December 5, 1963.
Phillips, Nizer, Benjamin, Krim Ballon, New York City, for Public Administrator of New York County; Theodore H. Friedman, New York City, of counsel.
Begun Brothers, New York City, for plaintiff Maurice Berg; Paul Cherin, New York City, of counsel.
Mendes Mount, New York City, for defendant; Matthew J. Corrigan, New York City, of counsel.
Plaintiffs move for leave to amend their complaints pursuant to Rule 15 of the Federal Rules of Civil Procedure. These actions, together with other related suits, have been consolidated for trial. They arise out of the crash of a Braniff Airways passenger plane at Miami, Florida, on March 25, 1958. The defendant, Curtiss-Wright Corp., was the manufacturer of the aircraft engines used in the ill-fated airplane, constructed by Douglas Aircraft Company and sold to Braniff.
Curtiss-Wright was sued by both plaintiffs in an action sounding in negligence commenced on March 24, 1960. Notes of Issue were filed on December 8, 1961. Plaintiffs now seek to amend their original complaints to include a cause of action for breach of implied warranties of fitness and merchantability of the airplane engine.
Defendant opposes these motions on two grounds. First, it is claimed that plaintiffs are barred from the relief sought by reason of their long delay in bringing on a motion of this type.
It is clear that in the light of prior decisions of this court, we could deny this application under the doctrine of laches. Portsmouth Baseball Corp. v. Frick, 21 F.R.D. 318 (S.D.N.Y. 1958). A finding of laches is within the sound discretion of the court. McHenry v. Ford Motor Co., 269 F.2d 18 (6th Cir., 1959). However, delay alone is not usually sufficient to deny the requested relief. The defendant must show that it will be prejudiced if the leave to amend is granted. Dombrovskis v. Murff, 24 F.R.D. 302 (S.D.N.Y. 1959); Fli-Fab, Inc. v. U.S., 16 F.R.D. 553 (D.R.I. 1954).
Defendant has already been called upon to provide itself with a defense to a breach of warranty action by virtue of Wolf v. Curtiss-Wright Corp., a case arising out of the same crash and brought in the Eastern District of New York, (Case #60-C-203). In that case, Judge Mishler granted plaintiff relief identical with that sought here, rendering defendant's claim of prejudice less persuasive than it otherwise might be.
Defendant's second contention is that the proposed causes of action are barred because the governing statute of limitations has run against them. We consider this subject in detail.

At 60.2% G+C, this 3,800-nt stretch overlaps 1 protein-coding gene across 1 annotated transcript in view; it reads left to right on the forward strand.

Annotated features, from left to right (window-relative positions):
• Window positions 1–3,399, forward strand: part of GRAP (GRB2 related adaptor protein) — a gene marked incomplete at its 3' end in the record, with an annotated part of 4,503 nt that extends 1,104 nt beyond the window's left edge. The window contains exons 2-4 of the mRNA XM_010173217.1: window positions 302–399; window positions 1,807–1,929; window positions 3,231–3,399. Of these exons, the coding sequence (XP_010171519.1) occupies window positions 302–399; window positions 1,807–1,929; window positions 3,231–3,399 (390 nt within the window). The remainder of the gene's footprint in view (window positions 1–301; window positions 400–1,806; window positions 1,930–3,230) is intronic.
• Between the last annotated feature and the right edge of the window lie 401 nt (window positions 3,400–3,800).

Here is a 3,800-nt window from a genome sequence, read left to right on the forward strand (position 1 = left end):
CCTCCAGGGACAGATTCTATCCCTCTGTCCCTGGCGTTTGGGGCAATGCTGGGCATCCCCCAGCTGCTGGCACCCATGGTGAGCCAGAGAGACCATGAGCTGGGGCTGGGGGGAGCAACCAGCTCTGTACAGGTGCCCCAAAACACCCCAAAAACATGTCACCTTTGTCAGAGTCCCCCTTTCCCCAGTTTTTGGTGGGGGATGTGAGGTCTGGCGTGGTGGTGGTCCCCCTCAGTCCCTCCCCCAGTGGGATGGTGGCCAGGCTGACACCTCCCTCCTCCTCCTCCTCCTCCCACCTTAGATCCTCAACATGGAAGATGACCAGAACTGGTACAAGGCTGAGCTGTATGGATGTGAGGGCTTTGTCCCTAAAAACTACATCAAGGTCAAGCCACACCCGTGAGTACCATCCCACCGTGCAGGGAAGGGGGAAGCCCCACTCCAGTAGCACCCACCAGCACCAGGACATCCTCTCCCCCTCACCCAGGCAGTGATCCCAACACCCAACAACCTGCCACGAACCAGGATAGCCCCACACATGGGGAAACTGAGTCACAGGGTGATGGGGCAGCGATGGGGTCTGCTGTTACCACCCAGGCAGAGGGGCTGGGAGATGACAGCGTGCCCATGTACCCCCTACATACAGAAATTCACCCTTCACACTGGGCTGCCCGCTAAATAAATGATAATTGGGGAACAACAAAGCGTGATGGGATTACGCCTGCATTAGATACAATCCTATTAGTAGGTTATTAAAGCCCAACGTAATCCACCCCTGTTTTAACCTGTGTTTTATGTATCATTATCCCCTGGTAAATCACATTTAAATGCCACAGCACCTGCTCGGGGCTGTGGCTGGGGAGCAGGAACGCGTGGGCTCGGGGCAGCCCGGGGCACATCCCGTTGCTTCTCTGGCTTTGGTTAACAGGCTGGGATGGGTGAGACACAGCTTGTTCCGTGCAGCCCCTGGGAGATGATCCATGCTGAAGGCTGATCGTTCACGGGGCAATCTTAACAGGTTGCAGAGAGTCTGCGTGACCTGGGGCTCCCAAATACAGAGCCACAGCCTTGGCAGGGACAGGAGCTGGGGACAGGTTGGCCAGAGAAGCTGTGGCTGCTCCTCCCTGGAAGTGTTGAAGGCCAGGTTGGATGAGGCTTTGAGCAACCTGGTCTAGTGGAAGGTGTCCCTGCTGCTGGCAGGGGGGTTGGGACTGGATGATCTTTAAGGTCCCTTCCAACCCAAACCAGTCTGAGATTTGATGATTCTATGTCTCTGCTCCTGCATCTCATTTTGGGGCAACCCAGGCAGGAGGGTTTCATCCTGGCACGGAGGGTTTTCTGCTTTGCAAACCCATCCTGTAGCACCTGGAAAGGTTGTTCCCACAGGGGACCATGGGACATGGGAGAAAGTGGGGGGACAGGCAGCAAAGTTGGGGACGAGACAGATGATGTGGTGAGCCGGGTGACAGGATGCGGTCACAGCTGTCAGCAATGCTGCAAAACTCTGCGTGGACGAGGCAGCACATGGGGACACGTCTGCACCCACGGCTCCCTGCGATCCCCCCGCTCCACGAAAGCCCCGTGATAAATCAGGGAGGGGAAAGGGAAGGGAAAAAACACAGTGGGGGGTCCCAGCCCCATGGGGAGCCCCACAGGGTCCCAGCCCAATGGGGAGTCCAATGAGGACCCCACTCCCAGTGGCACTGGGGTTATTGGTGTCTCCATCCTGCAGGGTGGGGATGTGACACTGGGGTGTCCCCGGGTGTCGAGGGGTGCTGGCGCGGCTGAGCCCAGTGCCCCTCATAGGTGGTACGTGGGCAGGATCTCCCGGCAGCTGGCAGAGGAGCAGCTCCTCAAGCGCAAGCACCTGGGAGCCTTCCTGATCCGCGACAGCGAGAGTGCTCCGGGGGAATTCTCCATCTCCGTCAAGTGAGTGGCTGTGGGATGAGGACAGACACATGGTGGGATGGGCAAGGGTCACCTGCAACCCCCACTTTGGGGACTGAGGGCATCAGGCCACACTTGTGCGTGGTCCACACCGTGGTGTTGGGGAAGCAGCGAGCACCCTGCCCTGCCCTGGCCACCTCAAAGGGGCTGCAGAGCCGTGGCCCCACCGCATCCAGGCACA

THE APPLICABLE STATUTE OF LIMITATIONS
This is a diversity action requiring this court to look to New York law to determine the applicable statute of limitations. Bertha Bldg. Corp. v. National Theatres Corp., 140 F. Supp. 909 (E.D.N.Y. 1956); Smith v. American Flange and Manufacturing Co., Inc., 139 F. Supp. 917 (S.D.N.Y. 1956); Reiser v. Baltimore O.R. Co., 123 F. Supp. 44 (S.D.N.Y. 1954).
New York applies a six year statute of limitation to actions for personal injuries based upon breach of warranty. Blessington v. McCrory Stores Corp., 305 N.Y. 140, 111 N.E.2d 421, 37 A.L.R.2d 698 (1953). Section 213 of the CPLR has not changed this result. However, a Federal court must apply the entire statute of limitations of the state in which it sits. We are bound by Section 202 of CPLR which provides:
"An action based upon a cause of action accruing without the state cannot be commenced after the expiration of the time limited by the laws of either the state or the place without the state where the cause of action accrued, except that where the cause of action accrued in favor of a resident of the state the time limited by the laws of the state shall apply."
This is the familiar "borrowing statute" designed specifically to prevent non-residents from shopping for the forum with the most favorable statute of limitations. A New York court must, when dealing with a foreign cause of action and a non-resident plaintiff, apply the foreign limitations period, if it has already expired. We are likewise constrained. Myers v. Slotkin, 13 F.R.D. 191 (E.D.N.Y. 1952).
WHERE THE CAUSE OF ACTION AROSE
We must now determine in which state the alleged cause of action for breach of warranty arose. A Federal court must apply the conflict of laws rules of the state in which it sits. Klaxon Co. v. Stentor Electric Mfg. Co., 313 U.S. 487, 61 S.Ct. 1020, 85 L.Ed. 1477 (1941). See also, Zuck v. Interstate Publishing Corporation, 317 F.2d 727 (2d Cir. 1963).